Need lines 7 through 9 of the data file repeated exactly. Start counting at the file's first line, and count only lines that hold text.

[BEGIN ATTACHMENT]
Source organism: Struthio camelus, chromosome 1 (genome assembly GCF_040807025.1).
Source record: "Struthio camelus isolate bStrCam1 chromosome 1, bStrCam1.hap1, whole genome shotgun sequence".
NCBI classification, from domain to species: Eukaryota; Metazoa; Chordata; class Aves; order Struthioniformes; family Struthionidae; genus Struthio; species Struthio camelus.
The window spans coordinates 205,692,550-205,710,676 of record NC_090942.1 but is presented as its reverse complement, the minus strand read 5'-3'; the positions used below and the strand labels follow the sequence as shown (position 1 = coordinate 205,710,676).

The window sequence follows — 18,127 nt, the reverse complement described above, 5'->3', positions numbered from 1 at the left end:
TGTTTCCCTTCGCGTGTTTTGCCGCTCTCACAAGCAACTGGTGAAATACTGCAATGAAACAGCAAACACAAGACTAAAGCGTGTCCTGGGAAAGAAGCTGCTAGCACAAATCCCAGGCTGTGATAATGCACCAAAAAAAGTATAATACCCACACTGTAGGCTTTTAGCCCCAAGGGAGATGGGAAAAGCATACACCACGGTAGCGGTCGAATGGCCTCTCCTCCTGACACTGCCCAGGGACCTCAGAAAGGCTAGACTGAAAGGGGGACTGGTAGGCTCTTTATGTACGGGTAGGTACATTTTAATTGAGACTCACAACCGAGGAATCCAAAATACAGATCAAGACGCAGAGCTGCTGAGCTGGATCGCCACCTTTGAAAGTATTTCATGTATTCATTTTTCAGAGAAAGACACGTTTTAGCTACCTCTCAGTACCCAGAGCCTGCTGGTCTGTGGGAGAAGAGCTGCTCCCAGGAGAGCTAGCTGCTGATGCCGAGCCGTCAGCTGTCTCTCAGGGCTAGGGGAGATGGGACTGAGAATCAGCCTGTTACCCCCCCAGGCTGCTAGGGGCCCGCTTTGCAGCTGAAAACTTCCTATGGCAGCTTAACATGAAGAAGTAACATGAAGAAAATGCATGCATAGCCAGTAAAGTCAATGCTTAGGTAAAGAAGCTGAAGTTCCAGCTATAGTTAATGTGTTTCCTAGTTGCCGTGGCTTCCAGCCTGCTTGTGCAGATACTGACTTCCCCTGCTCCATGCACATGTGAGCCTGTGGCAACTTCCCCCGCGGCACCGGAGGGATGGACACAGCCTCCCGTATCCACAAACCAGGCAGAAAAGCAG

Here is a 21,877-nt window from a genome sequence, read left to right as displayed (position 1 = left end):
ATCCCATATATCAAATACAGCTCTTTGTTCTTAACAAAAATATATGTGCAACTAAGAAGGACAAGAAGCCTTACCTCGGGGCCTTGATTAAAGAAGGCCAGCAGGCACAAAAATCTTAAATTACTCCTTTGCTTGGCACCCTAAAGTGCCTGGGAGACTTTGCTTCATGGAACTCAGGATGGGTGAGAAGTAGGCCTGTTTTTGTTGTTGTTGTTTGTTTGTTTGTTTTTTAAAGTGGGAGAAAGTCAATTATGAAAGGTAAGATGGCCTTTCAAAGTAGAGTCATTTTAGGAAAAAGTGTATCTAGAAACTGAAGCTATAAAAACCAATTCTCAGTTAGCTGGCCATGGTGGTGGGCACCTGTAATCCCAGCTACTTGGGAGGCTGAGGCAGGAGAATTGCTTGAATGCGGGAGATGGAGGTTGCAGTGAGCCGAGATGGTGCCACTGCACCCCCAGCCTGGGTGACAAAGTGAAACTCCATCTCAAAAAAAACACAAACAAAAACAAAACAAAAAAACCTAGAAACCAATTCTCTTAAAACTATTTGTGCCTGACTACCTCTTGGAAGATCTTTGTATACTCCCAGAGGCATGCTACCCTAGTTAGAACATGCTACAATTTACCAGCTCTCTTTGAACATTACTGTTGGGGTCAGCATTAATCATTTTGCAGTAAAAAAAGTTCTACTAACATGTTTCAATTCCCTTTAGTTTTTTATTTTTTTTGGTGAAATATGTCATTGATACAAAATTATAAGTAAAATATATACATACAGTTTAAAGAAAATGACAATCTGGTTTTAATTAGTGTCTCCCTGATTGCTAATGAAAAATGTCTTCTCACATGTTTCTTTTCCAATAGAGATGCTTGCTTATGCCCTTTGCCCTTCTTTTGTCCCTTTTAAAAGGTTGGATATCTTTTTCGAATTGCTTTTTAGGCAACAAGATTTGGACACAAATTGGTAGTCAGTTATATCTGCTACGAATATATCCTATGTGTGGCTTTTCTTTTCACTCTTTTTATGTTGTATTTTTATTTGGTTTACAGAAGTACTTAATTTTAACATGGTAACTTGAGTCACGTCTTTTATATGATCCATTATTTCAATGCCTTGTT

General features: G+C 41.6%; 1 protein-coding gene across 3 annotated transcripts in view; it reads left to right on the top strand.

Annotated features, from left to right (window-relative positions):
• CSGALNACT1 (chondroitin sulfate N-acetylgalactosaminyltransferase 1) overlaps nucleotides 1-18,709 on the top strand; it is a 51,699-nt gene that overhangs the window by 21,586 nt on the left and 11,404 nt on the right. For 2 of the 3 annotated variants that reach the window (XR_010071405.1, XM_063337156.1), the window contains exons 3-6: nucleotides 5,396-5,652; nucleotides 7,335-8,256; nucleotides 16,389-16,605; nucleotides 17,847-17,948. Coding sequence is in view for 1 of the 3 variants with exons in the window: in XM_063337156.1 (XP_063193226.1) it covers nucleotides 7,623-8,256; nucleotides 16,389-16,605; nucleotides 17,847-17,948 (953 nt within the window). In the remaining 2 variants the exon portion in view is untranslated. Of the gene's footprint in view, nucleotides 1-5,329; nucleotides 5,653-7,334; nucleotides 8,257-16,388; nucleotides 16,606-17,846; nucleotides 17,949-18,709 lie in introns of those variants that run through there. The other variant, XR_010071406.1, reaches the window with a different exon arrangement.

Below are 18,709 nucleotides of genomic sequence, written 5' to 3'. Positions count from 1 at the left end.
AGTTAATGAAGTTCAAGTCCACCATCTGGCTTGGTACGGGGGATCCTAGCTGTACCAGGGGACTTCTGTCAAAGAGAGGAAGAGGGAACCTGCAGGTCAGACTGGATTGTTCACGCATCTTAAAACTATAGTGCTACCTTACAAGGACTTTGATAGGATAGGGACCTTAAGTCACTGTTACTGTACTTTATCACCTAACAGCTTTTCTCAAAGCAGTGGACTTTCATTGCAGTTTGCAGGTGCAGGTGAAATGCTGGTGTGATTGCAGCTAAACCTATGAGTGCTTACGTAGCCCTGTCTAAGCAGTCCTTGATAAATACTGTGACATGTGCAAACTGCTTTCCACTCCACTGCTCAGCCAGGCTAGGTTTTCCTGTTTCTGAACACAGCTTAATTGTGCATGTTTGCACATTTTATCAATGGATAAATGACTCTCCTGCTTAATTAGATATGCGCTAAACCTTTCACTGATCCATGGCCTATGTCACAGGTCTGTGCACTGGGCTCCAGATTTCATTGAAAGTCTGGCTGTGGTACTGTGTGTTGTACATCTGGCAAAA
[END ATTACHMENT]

Here is a 21,877-nt window from a genome sequence, read left to right as displayed (position 1 = left end):
ATCCCATATATCAAATACAGCTCTTTGTTCTTAACAAAAATATATGTGCAACTAAGAAGGACAAGAAGCCTTACCTCGGGGCCTTGATTAAAGAAGGCCAGCAGGCACAAAAATCTTAAATTACTCCTTTGCTTGGCACCCTAAAGTGCCTGGGAGACTTTGCTTCATGGAACTCAGGATGGGTGAGAAGTAGGCCTGTTTTTGTTGTTGTTGTTTGTTTGTTTGTTTTTTAAAGTGGGAGAAAGTCAATTATGAAAGGTAAGATGGCCTTTCAAAGTAGAGTCATTTTAGGAAAAAGTGTATCTAGAAACTGAAGCTATAAAAACCAATTCTCAGTTAGCTGGCCATGGTGGTGGGCACCTGTAATCCCAGCTACTTGGGAGGCTGAGGCAGGAGAATTGCTTGAATGCGGGAGATGGAGGTTGCAGTGAGCCGAGATGGTGCCACTGCACCCCCAGCCTGGGTGACAAAGTGAAACTCCATCTCAAAAAAAACACAAACAAAAACAAAACAAAAAAACCTAGAAACCAATTCTCTTAAAACTATTTGTGCCTGACTACCTCTTGGAAGATCTTTGTATACTCCCAGAGGCATGCTACCCTAGTTAGAACATGCTACAATTTACCAGCTCTCTTTGAACATTACTGTTGGGGTCAGCATTAATCATTTTGCAGTAAAAAAAGTTCTACTAACATGTTTCAATTCCCTTTAGTTTTTTATTTTTTTTGGTGAAATATGTCATTGATACAAAATTATAAGTAAAATATATACATACAGTTTAAAGAAAATGACAATCTGGTTTTAATTAGTGTCTCCCTGATTGCTAATGAAAAATGTCTTCTCACATGTTTCTTTTCCAATAGAGATGCTTGCTTATGCCCTTTGCCCTTCTTTTGTCCCTTTTAAAAGGTTGGATATCTTTTTCGAATTGCTTTTTAGGCAACAAGATTTGGACACAAATTGGTAGTCAGTTATATCTGCTACGAATATATCCTATGTGTGGCTTTTCTTTTCACTCTTTTTATGTTGTATTTTTATTTGGTTTACAGAAGTACTTAATTTTAACATGGTAACTTGAGTCACGTCTTTTATATGATCCATTATTTCAATGCCTTGTT

General features: G+C 41.6%; 1 protein-coding gene across 3 annotated transcripts in view; it reads left to right on the top strand.